In Christ,

Fr BFE said...

Fr. Skillman,

In the interest of clarifying, I will try to be brief, per your kind request. Here are your questions:

1.) Why reserve at all?

2.) Would it not be better to consecrate at the bed-side rather than refer one to a previous consecration?

3.) How is adoration of the elements outside of the mass not what the BOC condemns?

4.) How is what your self-described stance toward the BOC not "in so far as" ?

Here are my answers:

1) As I have said, among other things I believe reservation to be preferable to the awkwardness of celebrating mass at a hospital bedside.

2) Besides this, reference to a previous consecration at the bedside actually has the added benefit of providing an aural connection of the sick to the altar of the parish, and thus with the other members of the body of Christ.

3) A better question would be, how is the refusal to adore the body of Christ not sheer Arianism such as the BOC condemns?

4) My stance toward the BOC is that I have sworn to teach nothing contrary to it. That includes the following: "We believe, teach, and confess that the sole rule and standard according to which all dogmas together with [all] teachers should be estimated and judged are the prophetic and apostolic Scriptures of the Old and of the New Testament alone."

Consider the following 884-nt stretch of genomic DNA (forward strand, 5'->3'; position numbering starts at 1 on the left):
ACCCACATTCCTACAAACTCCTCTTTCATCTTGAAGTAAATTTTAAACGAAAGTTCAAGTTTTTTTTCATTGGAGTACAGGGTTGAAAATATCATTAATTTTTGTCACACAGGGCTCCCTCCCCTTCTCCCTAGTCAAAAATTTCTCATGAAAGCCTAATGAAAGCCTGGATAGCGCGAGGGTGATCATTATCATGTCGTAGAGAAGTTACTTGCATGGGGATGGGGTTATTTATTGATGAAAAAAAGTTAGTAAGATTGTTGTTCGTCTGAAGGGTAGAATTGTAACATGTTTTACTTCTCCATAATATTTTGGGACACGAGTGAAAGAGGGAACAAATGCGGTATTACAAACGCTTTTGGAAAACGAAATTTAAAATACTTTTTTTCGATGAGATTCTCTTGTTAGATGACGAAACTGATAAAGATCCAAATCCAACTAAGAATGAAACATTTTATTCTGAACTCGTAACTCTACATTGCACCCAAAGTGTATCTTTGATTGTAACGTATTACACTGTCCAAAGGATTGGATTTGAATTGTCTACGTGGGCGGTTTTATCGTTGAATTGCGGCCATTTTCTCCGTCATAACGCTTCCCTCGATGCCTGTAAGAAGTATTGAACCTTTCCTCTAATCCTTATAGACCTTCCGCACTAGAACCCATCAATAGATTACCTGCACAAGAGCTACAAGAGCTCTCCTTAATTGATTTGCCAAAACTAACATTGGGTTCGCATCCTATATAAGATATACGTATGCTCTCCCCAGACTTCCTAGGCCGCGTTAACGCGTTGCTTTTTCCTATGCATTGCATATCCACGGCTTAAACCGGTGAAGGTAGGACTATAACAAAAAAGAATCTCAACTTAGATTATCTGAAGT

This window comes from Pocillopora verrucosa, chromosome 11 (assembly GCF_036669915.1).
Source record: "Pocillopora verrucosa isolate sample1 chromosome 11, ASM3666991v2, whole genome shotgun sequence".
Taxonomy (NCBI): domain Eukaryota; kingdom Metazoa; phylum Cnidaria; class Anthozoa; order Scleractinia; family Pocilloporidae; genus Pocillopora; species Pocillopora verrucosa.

I am therefore opposed to the use of the Confessions as a norma normans, which is in essence what happens when the Confessions are abused and misapplied as proof-texts.

Hope this helps.

Rev. Paul T. McCain said...

Several responses to Pr. Eckardt:

(1) When did consecrating the elements in a hospital room become awkward? And is it more awkward to consecrate than to do the whole "pious reminder" thing Pr. E. has stated is his practice?

(2) Pr. E. still does not explain why, or how, it is so difficult for him to anticipate how many communicants there will be so he does not consecrate so many elements it is impossible for him to consume them, or, if he runs out, to bring in enough and consecrate those elements.

(3) The "I agree with the Confessions in so far as they do not contradict my personal opinions" is still very much underway in this argumentation.

I have seen Pr. Eckardt and others strain to wrest "proof" for their liturgical inclinations out of scant evidence in the Confessions, but then simply ignore the history and meaning of the nihil rule because it contradicts their opinions about reservation and the use of a Tabernacle.